Celebrating East African Writing!
Soon they were in the upmarket leafy Fedha suburb and at Makena’s palatial home that had been bequeathed to her by her late father. He stared as her slim fingers stroked the Roland keyboard.
Snatched me from the brink of death…
Nudged me back to life…
Kissed me back to life…
HIV and AIDS ain’t death…
Virusi na Ukimwi sio kifo…
Ukanibusu, maisha mapya ukanipa…
A new lease on lifeeeeee…maishaaaaaa…
Magnificent. Heart-wrenching. Soulful.
Kuria leant back on the black leather sofa as Makena’s soprano voice rose and fell. She hit the high notes perfectly. Excellent diction not withstanding, each note and nuance was awesome. The end product was amazing.
“Excellent! I never knew you could play the piano and sing so well!’’
“How could you? You were busy having an affair!’’
“I was busy creating Tito Kuria Inc.!’’
“Tito! What sacrilege! You betrayed our sacred marriage vows made before God. I believed in the sanctity of marriage, but you made short shrift of my trust in you!’’
“Look, you’re perfect for my movie, but if we can’t resolve this, how are we going to work together? I can’t deal with your insinuations and unforgiving nature!’’
“How do you expect me to feel? We were married three years. I’d placed you on a paragon-like pedestal of virtue. The epitome of a quintessential marriage. Yet you were having an affair behind my back…’’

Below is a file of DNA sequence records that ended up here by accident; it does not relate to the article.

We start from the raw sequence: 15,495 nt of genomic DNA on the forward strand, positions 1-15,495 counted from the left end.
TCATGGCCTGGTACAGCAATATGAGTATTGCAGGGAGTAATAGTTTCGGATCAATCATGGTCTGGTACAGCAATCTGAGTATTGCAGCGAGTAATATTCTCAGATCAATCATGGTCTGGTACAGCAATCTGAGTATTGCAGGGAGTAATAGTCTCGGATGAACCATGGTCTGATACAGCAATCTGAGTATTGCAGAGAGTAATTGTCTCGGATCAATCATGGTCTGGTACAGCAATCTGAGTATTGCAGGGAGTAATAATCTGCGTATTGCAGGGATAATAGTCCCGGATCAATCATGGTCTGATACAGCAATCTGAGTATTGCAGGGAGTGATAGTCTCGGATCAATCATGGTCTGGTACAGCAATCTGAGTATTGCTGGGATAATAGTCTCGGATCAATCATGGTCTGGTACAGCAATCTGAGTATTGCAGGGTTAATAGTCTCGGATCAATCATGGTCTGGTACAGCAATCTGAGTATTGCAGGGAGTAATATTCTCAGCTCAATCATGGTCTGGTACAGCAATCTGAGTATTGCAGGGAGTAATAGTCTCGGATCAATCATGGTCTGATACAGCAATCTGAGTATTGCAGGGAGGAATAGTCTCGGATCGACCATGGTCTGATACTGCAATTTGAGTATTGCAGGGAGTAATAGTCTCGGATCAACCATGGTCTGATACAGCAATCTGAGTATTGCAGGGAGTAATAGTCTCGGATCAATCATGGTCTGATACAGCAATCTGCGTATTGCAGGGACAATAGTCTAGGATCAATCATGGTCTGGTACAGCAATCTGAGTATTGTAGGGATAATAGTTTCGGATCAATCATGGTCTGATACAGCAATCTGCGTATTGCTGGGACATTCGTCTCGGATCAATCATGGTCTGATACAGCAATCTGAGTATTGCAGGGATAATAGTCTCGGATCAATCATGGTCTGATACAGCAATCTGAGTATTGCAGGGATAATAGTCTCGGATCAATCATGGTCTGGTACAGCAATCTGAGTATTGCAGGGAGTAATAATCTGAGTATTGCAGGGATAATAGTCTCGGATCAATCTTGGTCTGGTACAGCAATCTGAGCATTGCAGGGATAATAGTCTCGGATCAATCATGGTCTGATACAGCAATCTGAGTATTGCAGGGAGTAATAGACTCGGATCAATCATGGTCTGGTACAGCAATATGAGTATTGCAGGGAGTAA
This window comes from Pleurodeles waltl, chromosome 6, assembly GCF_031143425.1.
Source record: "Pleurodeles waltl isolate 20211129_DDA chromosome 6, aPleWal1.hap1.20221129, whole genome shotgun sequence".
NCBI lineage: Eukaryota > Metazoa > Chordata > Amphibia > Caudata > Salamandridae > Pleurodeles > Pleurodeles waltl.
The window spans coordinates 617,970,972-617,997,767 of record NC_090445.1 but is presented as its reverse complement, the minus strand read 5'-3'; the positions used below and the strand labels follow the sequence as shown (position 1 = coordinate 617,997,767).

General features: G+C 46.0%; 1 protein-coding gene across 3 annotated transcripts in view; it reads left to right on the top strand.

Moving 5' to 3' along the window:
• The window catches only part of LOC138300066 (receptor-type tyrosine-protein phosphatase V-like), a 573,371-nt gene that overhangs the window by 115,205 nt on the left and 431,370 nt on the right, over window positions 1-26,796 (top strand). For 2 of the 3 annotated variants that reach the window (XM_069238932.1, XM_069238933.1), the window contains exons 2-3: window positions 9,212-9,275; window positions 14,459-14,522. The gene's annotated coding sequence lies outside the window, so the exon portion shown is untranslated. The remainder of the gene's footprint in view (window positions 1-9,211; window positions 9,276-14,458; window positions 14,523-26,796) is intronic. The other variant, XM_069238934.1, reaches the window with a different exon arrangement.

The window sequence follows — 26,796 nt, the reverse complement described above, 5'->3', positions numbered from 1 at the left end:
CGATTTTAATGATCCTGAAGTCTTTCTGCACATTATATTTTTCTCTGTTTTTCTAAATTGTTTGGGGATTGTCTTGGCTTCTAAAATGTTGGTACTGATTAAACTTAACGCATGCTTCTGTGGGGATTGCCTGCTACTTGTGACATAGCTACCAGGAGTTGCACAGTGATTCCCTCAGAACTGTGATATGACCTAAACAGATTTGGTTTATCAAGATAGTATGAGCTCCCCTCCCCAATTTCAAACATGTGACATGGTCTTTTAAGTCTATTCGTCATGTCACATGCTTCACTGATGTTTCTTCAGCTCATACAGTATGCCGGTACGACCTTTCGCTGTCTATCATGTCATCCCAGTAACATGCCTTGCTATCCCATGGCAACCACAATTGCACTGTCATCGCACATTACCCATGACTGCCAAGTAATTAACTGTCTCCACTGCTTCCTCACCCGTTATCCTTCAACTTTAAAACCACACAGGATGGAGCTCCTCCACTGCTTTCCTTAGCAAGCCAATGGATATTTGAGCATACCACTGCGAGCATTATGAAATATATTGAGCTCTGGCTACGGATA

“Honey, that’s not true.’’ Tito interrupted “Nkatha and I slept together only once and you caught us!’’
“You expect me to fall for that old line?’’
“I gain nothing by lying to you!’’
“Nonsense! Nkatha said you’d been planning our divorce so you could marry her, that’s why she got pregnant!’’
Tito sighed “She was always an incorrigible liar. And you know that more than I do!’’
Tito rehashed the past in his mind…
“That night was the worst mistake of my life! Her pregnancy never brought us any joy only a living hell. It was a relief when she miscarried.’’
“My heart bleeds for you.’’ Makena said sarcastically.
“You don’t understand…’’ Tito said desperately.
“Don’t give me empty rhetoric! And what part don’t I understand? Re-enact the scenario in Shaggy’s song please. The wasn’t me part of the tableau I stumbled on…What if the shoe was on the other foot? You come back at night from the airport due to misplaced passport hassles. You find your wife in your matrimonial home in your marital bed with another man. There are scattered wine and whiskey bottles all over. And no used condom sachets. Your reaction? And a month later, your wife tells you that she is carrying the other man’s child!’’
“I don’t know…’’ Tito answered “I admit I’m glad it’s a purely hypothetical question. But I guess after I’ve gotten over the initial anger, I’d like to hear an explanation from my wife. Perhaps there are mitigating circumstances.’’
A sharp peal of sarcastic laughter burst past Makena’s lips.
“Is that your law degree talking Tito? Mitigating indeed! Ha! Like what?’’
“Like we were drunk? You could at least give me a chance to explain what transpired that night.’’
Makena sighed listlessly and sat down. “Don’t play reverse psychology with me, but okay. Get it off your chest.’’
Tito stared into space.
“You know our marriage was having problems Makena. We’d been married three years. We barely had time together. You were all over the country attending scriptwriting workshops or on singing gigs and tutoring contracts. When you were around I was off on business trips. It was a vicious cycle. I admit the breaking point came when I suggested you slow down your career to accommodate our marriage and maybe have at least one child.’’
Makena interrupted “And when I refused, you took it as some sort of rejection…’’